The classic argument against absolute honesty is called “The Dutch Partisan” argument:
You’re a Dutch partisan hiding Jews in your basement during World War II. The pounding of rifle stocks on your front door terrifies everyone in the house.
You open the door and a squad of Nazi soldiers confronts you. “Do you have Jews in this house?”
And you answer . . . .
You answer “No,” because it’s the right and moral thing to do. The lives of the innocent are more important than the honesty of your answer.
So, the argument goes, honesty isn’t always the best policy.
Wait a minute.
Waitwaitwaitwaitwait. Back the truck up.
Sure, it’s a valid argument. But it’s not an applicable argument. Given these circumstances, it’s okay to lie. But when have you ever been given these circumstances?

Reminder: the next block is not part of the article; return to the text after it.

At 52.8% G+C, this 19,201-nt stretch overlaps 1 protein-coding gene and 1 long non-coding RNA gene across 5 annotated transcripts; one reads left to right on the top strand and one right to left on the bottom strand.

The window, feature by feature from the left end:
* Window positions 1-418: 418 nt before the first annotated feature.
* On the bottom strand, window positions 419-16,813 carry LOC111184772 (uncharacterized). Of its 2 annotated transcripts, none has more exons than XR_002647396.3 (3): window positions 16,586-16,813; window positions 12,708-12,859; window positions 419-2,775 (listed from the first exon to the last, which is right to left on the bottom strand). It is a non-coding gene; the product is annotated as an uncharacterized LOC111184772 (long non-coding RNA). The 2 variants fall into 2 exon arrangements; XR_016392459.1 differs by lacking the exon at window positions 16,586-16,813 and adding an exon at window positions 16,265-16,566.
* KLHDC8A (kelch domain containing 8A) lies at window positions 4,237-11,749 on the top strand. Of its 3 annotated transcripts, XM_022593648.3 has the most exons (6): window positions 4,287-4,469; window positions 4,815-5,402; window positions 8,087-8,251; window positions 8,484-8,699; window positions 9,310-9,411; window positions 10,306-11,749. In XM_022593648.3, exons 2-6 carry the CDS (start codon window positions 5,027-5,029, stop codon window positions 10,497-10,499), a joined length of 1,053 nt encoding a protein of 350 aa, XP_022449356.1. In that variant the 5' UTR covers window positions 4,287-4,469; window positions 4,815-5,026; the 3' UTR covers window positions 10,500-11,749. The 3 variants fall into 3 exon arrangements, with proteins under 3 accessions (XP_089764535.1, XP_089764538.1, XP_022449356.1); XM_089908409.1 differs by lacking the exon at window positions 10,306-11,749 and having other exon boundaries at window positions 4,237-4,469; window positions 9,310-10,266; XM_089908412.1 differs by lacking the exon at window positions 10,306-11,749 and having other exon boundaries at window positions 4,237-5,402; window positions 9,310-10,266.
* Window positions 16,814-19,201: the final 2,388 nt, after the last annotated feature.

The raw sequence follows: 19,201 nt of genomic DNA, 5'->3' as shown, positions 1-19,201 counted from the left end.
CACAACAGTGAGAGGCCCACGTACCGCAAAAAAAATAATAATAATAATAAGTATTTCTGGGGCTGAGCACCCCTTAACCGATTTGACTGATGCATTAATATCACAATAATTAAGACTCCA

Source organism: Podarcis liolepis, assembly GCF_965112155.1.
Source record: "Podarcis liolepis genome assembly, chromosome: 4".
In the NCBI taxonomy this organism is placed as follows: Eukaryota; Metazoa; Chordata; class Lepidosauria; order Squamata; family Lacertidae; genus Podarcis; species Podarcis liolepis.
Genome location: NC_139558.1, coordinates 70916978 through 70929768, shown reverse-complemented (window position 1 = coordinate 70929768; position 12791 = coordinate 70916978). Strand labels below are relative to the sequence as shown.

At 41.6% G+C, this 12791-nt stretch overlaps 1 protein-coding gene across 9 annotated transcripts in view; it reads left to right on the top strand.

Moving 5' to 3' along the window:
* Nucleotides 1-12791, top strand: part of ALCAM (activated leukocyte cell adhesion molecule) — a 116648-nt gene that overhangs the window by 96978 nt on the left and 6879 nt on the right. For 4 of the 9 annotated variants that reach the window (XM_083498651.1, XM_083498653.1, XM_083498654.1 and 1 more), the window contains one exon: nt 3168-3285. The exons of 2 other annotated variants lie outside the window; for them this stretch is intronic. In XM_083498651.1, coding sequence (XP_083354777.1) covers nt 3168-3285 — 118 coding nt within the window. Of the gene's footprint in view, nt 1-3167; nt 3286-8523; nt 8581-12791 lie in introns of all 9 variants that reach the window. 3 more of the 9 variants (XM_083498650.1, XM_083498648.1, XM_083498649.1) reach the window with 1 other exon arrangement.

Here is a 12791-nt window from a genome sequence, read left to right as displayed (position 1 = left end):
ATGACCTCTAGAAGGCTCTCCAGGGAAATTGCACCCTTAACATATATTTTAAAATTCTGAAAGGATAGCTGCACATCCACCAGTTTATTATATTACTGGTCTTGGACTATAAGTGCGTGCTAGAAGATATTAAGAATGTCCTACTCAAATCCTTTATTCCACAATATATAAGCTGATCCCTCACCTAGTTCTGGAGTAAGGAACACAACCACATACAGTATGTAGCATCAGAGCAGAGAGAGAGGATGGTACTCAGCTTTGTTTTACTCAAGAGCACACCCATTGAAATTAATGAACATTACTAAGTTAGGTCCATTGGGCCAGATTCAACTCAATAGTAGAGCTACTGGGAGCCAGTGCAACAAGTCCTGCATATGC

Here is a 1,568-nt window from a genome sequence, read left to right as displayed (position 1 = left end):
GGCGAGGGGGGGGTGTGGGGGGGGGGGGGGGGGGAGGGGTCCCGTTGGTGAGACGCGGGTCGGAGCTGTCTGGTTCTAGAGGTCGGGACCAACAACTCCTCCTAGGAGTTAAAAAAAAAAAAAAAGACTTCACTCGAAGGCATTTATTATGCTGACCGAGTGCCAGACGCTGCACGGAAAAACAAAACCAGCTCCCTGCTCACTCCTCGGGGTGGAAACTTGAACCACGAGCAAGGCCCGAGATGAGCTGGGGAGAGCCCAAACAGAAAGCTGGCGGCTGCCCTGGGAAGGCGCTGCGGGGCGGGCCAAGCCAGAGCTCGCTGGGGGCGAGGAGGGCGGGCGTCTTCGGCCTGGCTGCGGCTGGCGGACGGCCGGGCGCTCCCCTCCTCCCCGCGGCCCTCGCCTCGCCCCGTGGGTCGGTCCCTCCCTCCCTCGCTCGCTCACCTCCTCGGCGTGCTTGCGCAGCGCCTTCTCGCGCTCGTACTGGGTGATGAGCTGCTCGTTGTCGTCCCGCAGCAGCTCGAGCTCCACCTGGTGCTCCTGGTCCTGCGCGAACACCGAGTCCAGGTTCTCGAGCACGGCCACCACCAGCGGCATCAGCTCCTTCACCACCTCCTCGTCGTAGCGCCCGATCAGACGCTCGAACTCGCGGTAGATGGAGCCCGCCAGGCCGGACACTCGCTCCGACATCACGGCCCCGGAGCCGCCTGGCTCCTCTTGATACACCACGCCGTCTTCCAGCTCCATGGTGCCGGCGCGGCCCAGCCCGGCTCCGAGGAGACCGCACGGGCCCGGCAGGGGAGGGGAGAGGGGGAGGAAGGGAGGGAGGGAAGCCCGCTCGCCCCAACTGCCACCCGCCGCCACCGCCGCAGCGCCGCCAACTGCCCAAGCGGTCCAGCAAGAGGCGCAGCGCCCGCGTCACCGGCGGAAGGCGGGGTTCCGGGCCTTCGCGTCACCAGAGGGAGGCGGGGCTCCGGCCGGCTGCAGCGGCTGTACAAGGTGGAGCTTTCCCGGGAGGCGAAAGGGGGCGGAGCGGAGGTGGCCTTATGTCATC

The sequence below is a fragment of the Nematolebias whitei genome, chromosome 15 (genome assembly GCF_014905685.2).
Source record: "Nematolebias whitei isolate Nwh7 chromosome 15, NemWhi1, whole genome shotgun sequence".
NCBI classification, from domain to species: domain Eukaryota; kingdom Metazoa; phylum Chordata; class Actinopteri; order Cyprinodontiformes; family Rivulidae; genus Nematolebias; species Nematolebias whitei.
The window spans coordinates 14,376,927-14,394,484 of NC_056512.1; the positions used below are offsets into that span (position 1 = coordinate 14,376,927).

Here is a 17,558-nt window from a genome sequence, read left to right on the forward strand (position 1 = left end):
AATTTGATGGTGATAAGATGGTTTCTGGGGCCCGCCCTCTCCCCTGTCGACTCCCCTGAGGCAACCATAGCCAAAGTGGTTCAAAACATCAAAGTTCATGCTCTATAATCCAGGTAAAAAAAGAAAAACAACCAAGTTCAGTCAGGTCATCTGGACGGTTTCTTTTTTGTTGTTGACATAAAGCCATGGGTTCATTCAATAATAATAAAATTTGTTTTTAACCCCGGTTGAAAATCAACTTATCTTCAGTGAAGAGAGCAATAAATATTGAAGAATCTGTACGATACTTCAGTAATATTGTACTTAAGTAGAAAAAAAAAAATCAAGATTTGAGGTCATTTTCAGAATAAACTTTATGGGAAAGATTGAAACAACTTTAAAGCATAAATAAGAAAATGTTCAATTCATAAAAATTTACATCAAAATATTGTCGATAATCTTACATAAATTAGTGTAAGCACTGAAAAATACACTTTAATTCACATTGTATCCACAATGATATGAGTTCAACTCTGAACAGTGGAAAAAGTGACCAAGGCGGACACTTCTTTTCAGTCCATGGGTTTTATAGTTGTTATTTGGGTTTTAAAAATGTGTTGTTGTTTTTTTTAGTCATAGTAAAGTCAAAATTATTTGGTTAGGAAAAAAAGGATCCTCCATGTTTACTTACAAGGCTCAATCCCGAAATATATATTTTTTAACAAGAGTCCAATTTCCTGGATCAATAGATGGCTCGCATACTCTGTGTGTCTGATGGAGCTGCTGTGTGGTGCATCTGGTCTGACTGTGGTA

Honesty is the best policy.
If you’re not comfortable answering a question, be honest and say, “I’m sorry, but I’m not comfortable answering that question.”
If you have questions, comments, or arguments, let us know. We’ve said this before: We love this stuff.
An anniversary: Three years ago, on Friday, April 10th, 2009, we published our first Tip. It’s been a great adventure. It continues to be. Thank you for your support.